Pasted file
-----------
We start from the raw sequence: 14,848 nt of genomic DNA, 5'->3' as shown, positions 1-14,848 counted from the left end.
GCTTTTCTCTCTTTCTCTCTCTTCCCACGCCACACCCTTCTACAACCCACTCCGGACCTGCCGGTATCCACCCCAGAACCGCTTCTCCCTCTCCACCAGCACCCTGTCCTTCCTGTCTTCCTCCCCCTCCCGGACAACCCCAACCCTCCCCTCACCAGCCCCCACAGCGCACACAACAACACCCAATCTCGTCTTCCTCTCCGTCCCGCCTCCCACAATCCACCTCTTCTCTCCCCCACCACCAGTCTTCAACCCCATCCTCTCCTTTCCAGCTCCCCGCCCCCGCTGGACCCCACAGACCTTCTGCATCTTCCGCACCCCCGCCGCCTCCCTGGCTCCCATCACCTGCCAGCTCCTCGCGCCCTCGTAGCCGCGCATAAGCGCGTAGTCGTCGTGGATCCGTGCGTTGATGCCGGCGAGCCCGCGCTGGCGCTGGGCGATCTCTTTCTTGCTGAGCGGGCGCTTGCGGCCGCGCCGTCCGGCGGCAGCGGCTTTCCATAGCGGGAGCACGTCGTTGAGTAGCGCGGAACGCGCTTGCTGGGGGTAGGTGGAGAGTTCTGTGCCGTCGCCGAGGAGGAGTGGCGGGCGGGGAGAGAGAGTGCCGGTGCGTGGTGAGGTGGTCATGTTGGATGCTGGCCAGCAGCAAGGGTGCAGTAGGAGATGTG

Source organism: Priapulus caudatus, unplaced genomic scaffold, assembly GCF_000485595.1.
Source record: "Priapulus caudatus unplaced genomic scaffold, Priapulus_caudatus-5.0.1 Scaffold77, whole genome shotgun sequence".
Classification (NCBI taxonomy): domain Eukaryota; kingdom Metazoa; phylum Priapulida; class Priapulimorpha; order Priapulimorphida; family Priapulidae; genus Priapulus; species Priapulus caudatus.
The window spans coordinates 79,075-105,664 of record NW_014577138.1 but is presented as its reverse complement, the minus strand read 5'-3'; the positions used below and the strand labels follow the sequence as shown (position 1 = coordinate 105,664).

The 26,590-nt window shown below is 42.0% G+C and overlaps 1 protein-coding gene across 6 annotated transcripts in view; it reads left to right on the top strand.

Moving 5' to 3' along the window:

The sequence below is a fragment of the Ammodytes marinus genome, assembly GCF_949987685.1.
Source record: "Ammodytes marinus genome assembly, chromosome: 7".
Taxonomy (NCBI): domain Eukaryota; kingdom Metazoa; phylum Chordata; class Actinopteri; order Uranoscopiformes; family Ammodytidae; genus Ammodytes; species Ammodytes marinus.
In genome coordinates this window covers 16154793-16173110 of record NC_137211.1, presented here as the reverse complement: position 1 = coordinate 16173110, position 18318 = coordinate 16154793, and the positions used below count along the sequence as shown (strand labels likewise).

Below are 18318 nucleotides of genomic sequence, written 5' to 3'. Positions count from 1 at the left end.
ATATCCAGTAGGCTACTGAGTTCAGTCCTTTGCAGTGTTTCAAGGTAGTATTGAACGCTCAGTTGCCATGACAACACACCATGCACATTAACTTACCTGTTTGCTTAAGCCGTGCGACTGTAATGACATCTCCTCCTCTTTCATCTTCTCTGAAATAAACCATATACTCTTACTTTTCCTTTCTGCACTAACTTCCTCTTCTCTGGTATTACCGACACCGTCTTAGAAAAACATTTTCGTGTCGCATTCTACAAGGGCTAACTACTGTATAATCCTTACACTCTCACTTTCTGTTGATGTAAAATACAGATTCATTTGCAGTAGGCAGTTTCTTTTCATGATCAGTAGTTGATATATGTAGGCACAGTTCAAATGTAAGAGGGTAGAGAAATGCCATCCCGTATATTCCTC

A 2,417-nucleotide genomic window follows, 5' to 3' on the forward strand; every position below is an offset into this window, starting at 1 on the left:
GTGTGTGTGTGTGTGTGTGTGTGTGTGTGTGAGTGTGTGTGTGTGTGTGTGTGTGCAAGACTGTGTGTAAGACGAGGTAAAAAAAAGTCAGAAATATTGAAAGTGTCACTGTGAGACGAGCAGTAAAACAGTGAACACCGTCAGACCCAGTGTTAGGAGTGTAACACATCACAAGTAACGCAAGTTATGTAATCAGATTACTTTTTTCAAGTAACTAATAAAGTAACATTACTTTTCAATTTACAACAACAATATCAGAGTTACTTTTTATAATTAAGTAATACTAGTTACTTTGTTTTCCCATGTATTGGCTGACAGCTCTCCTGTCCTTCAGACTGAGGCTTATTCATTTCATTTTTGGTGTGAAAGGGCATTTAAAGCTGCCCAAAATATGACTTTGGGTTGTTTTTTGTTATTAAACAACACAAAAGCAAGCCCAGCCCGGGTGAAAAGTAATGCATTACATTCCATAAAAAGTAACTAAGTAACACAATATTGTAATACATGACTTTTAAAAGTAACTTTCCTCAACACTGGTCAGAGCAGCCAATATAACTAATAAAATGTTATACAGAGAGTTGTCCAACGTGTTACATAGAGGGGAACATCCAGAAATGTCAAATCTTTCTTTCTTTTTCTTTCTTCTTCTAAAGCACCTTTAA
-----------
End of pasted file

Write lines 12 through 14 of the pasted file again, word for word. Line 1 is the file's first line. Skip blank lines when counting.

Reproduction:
In genome coordinates this window covers 16154793-16173110 of record NC_137211.1, presented here as the reverse complement: position 1 = coordinate 16173110, position 18318 = coordinate 16154793, and the positions used below count along the sequence as shown (strand labels likewise).

Below are 18318 nucleotides of genomic sequence, written 5' to 3'. Positions count from 1 at the left end.
ATATCCAGTAGGCTACTGAGTTCAGTCCTTTGCAGTGTTTCAAGGTAGTATTGAACGCTCAGTTGCCATGACAACACACCATGCACATTAACTTACCTGTTTGCTTAAGCCGTGCGACTGTAATGACATCTCCTCCTCTTTCATCTTCTCTGAAATAAACCATATACTCTTACTTTTCCTTTCTGCACTAACTTCCTCTTCTCTGGTATTACCGACACCGTCTTAGAAAAACATTTTCGTGTCGCATTCTACAAGGGCTAACTACTGTATAATCCTTACACTCTCACTTTCTGTTGATGTAAAATACAGATTCATTTGCAGTAGGCAGTTTCTTTTCATGATCAGTAGTTGATATATGTAGGCACAGTTCAAATGTAAGAGGGTAGAGAAATGCCATCCCGTATATTCCTC